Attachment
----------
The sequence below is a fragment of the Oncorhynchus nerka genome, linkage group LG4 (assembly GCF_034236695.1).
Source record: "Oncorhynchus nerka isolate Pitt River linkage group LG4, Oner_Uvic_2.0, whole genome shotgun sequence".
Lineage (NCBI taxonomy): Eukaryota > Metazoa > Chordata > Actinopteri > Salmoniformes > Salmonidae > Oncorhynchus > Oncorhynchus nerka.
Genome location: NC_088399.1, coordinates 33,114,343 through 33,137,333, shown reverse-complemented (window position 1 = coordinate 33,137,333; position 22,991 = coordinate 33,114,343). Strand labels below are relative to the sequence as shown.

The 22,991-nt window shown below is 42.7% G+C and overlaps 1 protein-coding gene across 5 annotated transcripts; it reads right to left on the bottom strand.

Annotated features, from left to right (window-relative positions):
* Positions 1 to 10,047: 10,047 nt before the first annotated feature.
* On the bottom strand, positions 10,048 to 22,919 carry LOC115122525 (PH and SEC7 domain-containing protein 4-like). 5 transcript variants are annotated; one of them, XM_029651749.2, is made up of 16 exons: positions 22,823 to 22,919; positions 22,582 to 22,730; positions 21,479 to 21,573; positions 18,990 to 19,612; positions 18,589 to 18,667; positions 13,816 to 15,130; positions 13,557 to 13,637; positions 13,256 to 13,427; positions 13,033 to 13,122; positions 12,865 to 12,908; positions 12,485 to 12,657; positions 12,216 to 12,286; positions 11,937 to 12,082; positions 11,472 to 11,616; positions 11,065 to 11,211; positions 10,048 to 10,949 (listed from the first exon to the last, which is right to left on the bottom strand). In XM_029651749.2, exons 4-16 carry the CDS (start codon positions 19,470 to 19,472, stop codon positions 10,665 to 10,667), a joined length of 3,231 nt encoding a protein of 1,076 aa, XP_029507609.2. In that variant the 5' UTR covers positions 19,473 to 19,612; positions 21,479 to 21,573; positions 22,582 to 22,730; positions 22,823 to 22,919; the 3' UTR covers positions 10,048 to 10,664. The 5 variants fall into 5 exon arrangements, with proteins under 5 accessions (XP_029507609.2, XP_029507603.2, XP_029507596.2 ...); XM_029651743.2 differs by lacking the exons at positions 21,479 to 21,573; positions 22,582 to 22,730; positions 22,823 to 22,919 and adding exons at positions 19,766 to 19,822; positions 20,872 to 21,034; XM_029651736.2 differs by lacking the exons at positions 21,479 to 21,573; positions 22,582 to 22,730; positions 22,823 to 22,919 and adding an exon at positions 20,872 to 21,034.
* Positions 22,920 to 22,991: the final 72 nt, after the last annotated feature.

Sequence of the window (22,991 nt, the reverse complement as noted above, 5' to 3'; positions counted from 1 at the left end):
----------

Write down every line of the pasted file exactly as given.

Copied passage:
The sequence below is a fragment of the Oncorhynchus nerka genome, linkage group LG4 (assembly GCF_034236695.1).
Source record: "Oncorhynchus nerka isolate Pitt River linkage group LG4, Oner_Uvic_2.0, whole genome shotgun sequence".
Lineage (NCBI taxonomy): Eukaryota > Metazoa > Chordata > Actinopteri > Salmoniformes > Salmonidae > Oncorhynchus > Oncorhynchus nerka.
Genome location: NC_088399.1, coordinates 33,114,343 through 33,137,333, shown reverse-complemented (window position 1 = coordinate 33,137,333; position 22,991 = coordinate 33,114,343). Strand labels below are relative to the sequence as shown.

The 22,991-nt window shown below is 42.7% G+C and overlaps 1 protein-coding gene across 5 annotated transcripts; it reads right to left on the bottom strand.

Annotated features, from left to right (window-relative positions):
* Positions 1 to 10,047: 10,047 nt before the first annotated feature.
* On the bottom strand, positions 10,048 to 22,919 carry LOC115122525 (PH and SEC7 domain-containing protein 4-like). 5 transcript variants are annotated; one of them, XM_029651749.2, is made up of 16 exons: positions 22,823 to 22,919; positions 22,582 to 22,730; positions 21,479 to 21,573; positions 18,990 to 19,612; positions 18,589 to 18,667; positions 13,816 to 15,130; positions 13,557 to 13,637; positions 13,256 to 13,427; positions 13,033 to 13,122; positions 12,865 to 12,908; positions 12,485 to 12,657; positions 12,216 to 12,286; positions 11,937 to 12,082; positions 11,472 to 11,616; positions 11,065 to 11,211; positions 10,048 to 10,949 (listed from the first exon to the last, which is right to left on the bottom strand). In XM_029651749.2, exons 4-16 carry the CDS (start codon positions 19,470 to 19,472, stop codon positions 10,665 to 10,667), a joined length of 3,231 nt encoding a protein of 1,076 aa, XP_029507609.2. In that variant the 5' UTR covers positions 19,473 to 19,612; positions 21,479 to 21,573; positions 22,582 to 22,730; positions 22,823 to 22,919; the 3' UTR covers positions 10,048 to 10,664. The 5 variants fall into 5 exon arrangements, with proteins under 5 accessions (XP_029507609.2, XP_029507603.2, XP_029507596.2 ...); XM_029651743.2 differs by lacking the exons at positions 21,479 to 21,573; positions 22,582 to 22,730; positions 22,823 to 22,919 and adding exons at positions 19,766 to 19,822; positions 20,872 to 21,034; XM_029651736.2 differs by lacking the exons at positions 21,479 to 21,573; positions 22,582 to 22,730; positions 22,823 to 22,919 and adding an exon at positions 20,872 to 21,034.
* Positions 22,920 to 22,991: the final 72 nt, after the last annotated feature.

Sequence of the window (22,991 nt, the reverse complement as noted above, 5' to 3'; positions counted from 1 at the left end):